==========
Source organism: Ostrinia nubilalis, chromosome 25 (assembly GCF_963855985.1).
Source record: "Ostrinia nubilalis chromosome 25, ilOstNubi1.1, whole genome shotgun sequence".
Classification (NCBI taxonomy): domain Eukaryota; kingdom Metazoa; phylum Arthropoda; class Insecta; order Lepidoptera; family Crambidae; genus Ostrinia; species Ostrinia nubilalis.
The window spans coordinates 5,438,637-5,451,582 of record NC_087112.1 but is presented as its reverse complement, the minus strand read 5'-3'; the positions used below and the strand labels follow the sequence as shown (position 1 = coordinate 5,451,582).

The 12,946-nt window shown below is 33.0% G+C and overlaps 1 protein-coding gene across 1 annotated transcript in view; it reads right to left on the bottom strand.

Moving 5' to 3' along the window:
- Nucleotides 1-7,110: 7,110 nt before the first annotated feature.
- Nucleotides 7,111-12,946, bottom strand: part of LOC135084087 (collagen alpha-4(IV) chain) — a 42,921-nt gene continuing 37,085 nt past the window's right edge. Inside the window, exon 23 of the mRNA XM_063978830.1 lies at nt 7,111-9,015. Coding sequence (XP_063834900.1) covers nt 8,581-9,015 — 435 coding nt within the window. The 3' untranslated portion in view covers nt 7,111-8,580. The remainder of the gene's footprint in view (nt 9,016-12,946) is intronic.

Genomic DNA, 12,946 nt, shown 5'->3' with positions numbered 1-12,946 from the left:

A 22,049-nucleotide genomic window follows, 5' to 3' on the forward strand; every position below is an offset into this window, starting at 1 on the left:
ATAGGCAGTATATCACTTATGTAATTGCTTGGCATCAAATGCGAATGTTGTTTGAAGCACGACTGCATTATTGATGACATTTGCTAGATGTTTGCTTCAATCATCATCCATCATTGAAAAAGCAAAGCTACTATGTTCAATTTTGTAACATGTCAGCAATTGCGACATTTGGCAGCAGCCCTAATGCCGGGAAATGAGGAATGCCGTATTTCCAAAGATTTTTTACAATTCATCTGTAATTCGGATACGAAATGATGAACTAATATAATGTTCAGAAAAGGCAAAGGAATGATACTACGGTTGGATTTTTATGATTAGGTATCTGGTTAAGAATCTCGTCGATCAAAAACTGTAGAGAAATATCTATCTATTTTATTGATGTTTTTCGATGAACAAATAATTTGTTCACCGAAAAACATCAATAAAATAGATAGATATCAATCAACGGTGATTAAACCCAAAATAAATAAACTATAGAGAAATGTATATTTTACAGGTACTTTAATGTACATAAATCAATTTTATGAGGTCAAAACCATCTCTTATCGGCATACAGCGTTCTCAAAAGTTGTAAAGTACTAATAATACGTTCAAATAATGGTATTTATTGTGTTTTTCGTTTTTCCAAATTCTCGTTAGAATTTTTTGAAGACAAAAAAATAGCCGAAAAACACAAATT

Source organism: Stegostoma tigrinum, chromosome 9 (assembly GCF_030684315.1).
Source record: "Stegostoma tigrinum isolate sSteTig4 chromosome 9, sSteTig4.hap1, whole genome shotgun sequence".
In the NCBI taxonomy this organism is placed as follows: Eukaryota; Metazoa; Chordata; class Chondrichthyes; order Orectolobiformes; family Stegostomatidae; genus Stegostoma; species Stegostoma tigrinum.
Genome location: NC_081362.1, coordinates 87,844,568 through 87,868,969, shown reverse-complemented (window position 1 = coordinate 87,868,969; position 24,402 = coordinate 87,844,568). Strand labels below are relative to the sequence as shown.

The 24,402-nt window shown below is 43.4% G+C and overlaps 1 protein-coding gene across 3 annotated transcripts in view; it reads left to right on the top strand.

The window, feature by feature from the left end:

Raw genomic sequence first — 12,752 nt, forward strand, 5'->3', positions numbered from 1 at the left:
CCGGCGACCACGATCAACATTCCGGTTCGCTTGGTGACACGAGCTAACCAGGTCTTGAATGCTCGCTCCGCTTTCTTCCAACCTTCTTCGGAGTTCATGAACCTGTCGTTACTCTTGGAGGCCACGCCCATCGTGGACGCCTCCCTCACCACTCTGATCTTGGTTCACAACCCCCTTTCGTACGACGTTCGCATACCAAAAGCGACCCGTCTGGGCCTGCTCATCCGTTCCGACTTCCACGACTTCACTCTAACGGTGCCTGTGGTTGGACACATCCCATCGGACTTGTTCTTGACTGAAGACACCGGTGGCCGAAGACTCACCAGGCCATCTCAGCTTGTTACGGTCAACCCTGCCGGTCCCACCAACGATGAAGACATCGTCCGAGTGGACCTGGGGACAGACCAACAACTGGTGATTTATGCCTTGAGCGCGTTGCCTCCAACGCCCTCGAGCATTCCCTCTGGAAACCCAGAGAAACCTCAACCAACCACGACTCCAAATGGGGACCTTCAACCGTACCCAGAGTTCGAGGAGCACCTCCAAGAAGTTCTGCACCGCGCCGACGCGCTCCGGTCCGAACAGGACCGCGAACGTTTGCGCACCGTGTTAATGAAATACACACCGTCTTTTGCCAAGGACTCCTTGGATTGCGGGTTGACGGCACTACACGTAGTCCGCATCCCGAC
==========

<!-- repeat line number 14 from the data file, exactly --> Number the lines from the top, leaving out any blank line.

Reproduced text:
In the NCBI taxonomy this organism is placed as follows: Eukaryota; Metazoa; Chordata; class Chondrichthyes; order Orectolobiformes; family Stegostomatidae; genus Stegostoma; species Stegostoma tigrinum.